Free gym memberships, yoga classes, time off to achieve work-life balance. To a small business owner struggling to pay the bills, these kinds of employee perks can seem like pie-in-the-sky ideas. New research reveals, however, that wellness programs may just improve the bottom line.
In one of the only long-term studies of its kind, researches followed the wellness efforts of a Midwest utility company over the course of nine years. While the company spent $7.3 million for the program, it ultimately saved $12.1 million in medical and pharmacy costs, employee time off, and worker's compensation costs.
The findings are good news for companies looking to implement wellness programs, said Dee Edington, director of the University of Michigan Health Management Research Center and the study’s principal researcher.
"One of the advantages of the study is it shows that a sustainable program will give you savings," said Edington.
Slowly, companies are realizing that healthcare insurance plans , aimed at helping the unwell, should also include wellness plans to keep healthy workers healthy, Edington said. While wellness plans remain largely the domain of large companies, they are growing among medium-sized companies," she said.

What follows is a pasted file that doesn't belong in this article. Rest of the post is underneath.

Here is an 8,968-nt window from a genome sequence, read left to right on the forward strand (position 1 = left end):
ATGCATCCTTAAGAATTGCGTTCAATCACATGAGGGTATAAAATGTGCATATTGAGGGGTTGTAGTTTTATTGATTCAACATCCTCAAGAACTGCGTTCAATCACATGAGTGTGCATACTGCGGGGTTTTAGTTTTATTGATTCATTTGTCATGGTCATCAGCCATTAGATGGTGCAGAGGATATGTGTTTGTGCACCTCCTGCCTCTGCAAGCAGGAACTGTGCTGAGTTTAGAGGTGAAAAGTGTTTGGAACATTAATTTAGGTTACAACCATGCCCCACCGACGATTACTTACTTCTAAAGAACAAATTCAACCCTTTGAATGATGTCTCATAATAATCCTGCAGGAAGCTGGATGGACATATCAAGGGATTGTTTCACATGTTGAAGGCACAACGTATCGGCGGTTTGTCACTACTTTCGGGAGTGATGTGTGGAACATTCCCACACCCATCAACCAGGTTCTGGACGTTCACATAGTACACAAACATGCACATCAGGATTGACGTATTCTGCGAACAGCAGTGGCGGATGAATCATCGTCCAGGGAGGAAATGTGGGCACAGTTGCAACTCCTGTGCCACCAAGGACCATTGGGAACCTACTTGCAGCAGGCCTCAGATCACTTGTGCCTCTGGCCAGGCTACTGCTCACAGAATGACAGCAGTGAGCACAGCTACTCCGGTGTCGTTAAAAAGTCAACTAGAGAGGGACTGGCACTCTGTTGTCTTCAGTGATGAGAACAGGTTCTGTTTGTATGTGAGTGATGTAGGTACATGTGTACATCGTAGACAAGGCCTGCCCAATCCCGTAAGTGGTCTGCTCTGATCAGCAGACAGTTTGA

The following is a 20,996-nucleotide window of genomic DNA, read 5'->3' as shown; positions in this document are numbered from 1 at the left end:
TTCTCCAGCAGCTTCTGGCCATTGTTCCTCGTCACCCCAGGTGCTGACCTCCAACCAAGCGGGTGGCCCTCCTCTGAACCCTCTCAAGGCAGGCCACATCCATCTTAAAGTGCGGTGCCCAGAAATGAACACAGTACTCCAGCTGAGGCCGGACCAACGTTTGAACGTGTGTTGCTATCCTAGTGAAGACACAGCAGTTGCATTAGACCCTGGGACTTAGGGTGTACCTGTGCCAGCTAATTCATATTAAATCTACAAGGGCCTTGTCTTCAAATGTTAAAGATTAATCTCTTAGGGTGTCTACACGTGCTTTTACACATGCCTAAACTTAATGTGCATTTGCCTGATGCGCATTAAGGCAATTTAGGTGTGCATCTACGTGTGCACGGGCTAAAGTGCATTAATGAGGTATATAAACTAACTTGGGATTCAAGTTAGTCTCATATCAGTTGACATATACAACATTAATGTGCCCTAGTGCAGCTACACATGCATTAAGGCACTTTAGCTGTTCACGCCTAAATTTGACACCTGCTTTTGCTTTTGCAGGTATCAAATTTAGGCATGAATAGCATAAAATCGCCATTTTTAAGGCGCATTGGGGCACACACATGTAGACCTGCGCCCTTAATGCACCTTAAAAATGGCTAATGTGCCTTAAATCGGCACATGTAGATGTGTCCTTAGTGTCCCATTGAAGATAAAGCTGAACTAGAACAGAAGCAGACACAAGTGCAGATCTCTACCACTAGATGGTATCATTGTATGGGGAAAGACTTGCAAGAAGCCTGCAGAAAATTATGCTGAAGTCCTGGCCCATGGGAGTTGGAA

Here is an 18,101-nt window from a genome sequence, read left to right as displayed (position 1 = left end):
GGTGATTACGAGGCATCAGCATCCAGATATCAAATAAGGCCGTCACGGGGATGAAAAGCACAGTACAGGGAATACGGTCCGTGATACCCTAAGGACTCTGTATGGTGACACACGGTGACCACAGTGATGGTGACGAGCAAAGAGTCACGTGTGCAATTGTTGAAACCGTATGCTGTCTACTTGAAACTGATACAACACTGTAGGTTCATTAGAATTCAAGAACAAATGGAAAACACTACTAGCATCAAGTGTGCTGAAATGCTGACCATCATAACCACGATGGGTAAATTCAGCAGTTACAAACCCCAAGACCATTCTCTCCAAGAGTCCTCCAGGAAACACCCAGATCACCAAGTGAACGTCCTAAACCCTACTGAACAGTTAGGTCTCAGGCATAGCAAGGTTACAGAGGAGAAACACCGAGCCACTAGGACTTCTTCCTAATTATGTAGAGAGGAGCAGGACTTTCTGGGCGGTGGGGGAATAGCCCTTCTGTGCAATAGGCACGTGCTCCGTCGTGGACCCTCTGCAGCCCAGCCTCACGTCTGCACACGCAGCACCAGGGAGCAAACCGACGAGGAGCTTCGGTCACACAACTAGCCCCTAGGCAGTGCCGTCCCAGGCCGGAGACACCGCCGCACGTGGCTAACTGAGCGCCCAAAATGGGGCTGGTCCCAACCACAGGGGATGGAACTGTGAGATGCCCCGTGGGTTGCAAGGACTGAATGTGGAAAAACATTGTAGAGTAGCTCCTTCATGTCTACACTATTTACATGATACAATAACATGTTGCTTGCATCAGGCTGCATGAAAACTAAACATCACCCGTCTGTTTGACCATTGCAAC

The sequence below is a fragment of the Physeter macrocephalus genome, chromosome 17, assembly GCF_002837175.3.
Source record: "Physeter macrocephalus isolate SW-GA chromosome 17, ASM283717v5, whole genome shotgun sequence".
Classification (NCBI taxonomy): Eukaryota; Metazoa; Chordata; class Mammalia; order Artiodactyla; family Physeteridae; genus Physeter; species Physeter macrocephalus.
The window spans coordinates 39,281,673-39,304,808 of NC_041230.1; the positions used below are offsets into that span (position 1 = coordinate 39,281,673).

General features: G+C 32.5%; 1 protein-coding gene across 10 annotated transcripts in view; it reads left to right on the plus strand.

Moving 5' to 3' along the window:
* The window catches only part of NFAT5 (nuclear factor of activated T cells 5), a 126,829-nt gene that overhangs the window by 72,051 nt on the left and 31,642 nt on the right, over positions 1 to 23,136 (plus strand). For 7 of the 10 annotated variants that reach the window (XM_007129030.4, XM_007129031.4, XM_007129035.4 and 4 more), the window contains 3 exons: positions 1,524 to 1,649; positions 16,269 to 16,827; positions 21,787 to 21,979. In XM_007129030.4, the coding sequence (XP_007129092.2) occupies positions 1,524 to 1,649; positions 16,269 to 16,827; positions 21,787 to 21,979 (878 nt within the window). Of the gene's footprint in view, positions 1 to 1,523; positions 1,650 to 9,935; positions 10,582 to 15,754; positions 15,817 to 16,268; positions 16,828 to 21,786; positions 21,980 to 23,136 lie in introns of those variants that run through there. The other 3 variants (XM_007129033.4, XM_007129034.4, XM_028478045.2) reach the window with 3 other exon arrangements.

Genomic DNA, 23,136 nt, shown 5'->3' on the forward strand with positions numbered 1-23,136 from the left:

So what should a company do when looking for a benefit plan for employees?
"You want a benefit plan that will take care of your sick people but also keep your healthy people healthy and working," Edington said.
There are myriad programs companies can offer to contribute to employee wellness .
“Companies both big and small provide their employees with wellness programs. These built-in programs often include online risk assessments, on-site screening and health coaching programs. These coaches motivate employees and employers to initiate behavioral changes to help everyone in the company achieve a more physically fit lifestyle,” said John Leifer, National Director of Health Policy at CBIZ, a national business consulting firm.
Leifer said companies should not let the bad economydiscourage their use of wellness programs.
“It’s imperative, now more than ever, to keep these programs intact for employees,” Leifer told BusinessNewsDaily.